For Immediate Release
March 19, 2020 1 P.M. CDT
LINCOLN, Neb. – Thursday, Nebraska advocacy organizations and individuals sent a cosigned letter to Nebraska Supreme Court Chief Justice Michael Heavican and Court Administrator Corey Steele, urging planning and action to protect youth who are incarcerated and youth in congregate care group homes from the impact of the COVID-19 pandemic.
Public health experts have warned that people who are in enclosed spaces are uniquely vulnerable to the outbreak. In Nebraska, that includes youth held in county juvenile detention facilities, Youth Rehabilitation and Treatment Centers, and the Nebraska Correctional Facility for Youth. Youth in out-of-home congregate care group homes are also at increased risk.
The letter asks the Nebraska Supreme Court and Court Administration to craft and share an emergency plan addressing COVID-19 in the juvenile justice system.
- Instructing judges and probation officers to immediately halt new admissions to juvenile detention and correctional facilities
- Prioritizing and facilitating the removal of youth from these facilities whenever feasible.
- Ensuring communication to youth on prevention, access to medical care, and access to community-based support.
- Creating transitional plans for youth released from custody and congregate care to ensure continued access to housing, care and basic needs.
- Reforming probation requirements to eliminate in-person meetings as much as possible and allow youth to travel to access medical care.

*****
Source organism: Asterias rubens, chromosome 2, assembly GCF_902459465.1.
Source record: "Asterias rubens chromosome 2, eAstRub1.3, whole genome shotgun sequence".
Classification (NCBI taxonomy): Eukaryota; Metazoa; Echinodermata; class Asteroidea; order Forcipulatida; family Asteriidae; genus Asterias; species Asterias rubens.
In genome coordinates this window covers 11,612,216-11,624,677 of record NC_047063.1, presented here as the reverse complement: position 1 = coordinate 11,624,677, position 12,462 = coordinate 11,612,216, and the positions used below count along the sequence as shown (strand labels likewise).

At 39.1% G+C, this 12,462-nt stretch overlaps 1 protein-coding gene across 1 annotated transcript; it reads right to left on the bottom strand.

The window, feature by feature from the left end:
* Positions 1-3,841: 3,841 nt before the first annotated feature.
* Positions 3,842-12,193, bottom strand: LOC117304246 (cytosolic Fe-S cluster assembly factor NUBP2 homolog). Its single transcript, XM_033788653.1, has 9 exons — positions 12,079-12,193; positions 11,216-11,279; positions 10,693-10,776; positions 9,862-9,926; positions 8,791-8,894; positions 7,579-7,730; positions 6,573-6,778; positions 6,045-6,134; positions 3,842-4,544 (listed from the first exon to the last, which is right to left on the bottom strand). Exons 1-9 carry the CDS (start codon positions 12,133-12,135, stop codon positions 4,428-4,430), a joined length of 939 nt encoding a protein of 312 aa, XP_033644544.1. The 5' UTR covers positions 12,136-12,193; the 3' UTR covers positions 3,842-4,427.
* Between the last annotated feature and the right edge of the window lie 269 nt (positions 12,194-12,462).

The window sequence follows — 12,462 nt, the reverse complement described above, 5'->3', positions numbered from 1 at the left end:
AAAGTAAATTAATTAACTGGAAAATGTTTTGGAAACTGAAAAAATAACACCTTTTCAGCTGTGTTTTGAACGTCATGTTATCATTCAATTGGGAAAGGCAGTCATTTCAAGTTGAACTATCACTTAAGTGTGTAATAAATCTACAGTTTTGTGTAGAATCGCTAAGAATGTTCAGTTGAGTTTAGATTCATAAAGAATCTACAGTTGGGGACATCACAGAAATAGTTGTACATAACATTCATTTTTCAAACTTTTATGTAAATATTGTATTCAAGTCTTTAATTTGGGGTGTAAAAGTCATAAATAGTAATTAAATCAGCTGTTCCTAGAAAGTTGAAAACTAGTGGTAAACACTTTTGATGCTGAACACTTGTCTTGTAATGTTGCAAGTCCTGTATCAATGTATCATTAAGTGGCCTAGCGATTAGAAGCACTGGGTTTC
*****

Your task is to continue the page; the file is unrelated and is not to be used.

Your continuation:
“We can’t let the justice system forget our youth in this current crisis,” said Juliet Summers, policy coordinator for child welfare and juvenile justice with Voices for Children in Nebraska. “Nebraska youth who are in custody are going to have real trouble practicing proactive measures to keep themselves safe. There’s also risk of increased harm if we cut off critical social support in the name of prevention. This unprecedented moment calls on all of us to come together and urgently find solutions that will protect our youth, their families, and the staff who work to support them.”
Cosigners include Voices for Children in Nebraska, Nebraska Appleseed, RISE Nebraska, the ACLU of Nebraska, GLSEN Omaha, Black and Pink, and juvenile defense attorney Christine Henningsen.
For interview requests with the ACLU of Nebraska, please email Sam Petto at email@example.com.
For interview requests with Voices for Children, please email Amy Lillethorup at firstname.lastname@example.org